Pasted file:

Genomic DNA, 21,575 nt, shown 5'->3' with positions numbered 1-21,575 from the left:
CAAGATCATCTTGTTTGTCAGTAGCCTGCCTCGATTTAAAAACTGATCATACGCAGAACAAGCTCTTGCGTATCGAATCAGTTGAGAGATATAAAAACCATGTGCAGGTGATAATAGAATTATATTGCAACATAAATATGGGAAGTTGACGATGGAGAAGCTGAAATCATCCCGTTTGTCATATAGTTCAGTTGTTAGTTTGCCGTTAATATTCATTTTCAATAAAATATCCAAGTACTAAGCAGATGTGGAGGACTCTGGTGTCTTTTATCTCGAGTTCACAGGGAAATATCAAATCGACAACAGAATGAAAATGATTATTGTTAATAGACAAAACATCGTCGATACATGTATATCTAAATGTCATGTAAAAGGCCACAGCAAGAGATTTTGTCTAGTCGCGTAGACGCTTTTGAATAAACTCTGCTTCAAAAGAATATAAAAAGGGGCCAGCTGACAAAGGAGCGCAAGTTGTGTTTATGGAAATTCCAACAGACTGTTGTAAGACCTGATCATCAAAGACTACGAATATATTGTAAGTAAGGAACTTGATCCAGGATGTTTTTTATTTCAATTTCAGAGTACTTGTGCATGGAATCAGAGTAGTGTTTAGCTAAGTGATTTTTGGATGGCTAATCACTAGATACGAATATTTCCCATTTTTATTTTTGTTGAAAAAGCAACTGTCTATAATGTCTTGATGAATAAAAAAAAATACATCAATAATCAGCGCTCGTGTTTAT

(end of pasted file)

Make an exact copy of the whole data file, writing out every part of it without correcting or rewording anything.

Genomic DNA, 21,575 nt, shown 5'->3' with positions numbered 1-21,575 from the left:
CAAGATCATCTTGTTTGTCAGTAGCCTGCCTCGATTTAAAAACTGATCATACGCAGAACAAGCTCTTGCGTATCGAATCAGTTGAGAGATATAAAAACCATGTGCAGGTGATAATAGAATTATATTGCAACATAAATATGGGAAGTTGACGATGGAGAAGCTGAAATCATCCCGTTTGTCATATAGTTCAGTTGTTAGTTTGCCGTTAATATTCATTTTCAATAAAATATCCAAGTACTAAGCAGATGTGGAGGACTCTGGTGTCTTTTATCTCGAGTTCACAGGGAAATATCAAATCGACAACAGAATGAAAATGATTATTGTTAATAGACAAAACATCGTCGATACATGTATATCTAAATGTCATGTAAAAGGCCACAGCAAGAGATTTTGTCTAGTCGCGTAGACGCTTTTGAATAAACTCTGCTTCAAAAGAATATAAAAAGGGGCCAGCTGACAAAGGAGCGCAAGTTGTGTTTATGGAAATTCCAACAGACTGTTGTAAGACCTGATCATCAAAGACTACGAATATATTGTAAGTAAGGAACTTGATCCAGGATGTTTTTTATTTCAATTTCAGAGTACTTGTGCATGGAATCAGAGTAGTGTTTAGCTAAGTGATTTTTGGATGGCTAATCACTAGATACGAATATTTCCCATTTTTATTTTTGTTGAAAAAGCAACTGTCTATAATGTCTTGATGAATAAAAAAAAATACATCAATAATCAGCGCTCGTGTTTAT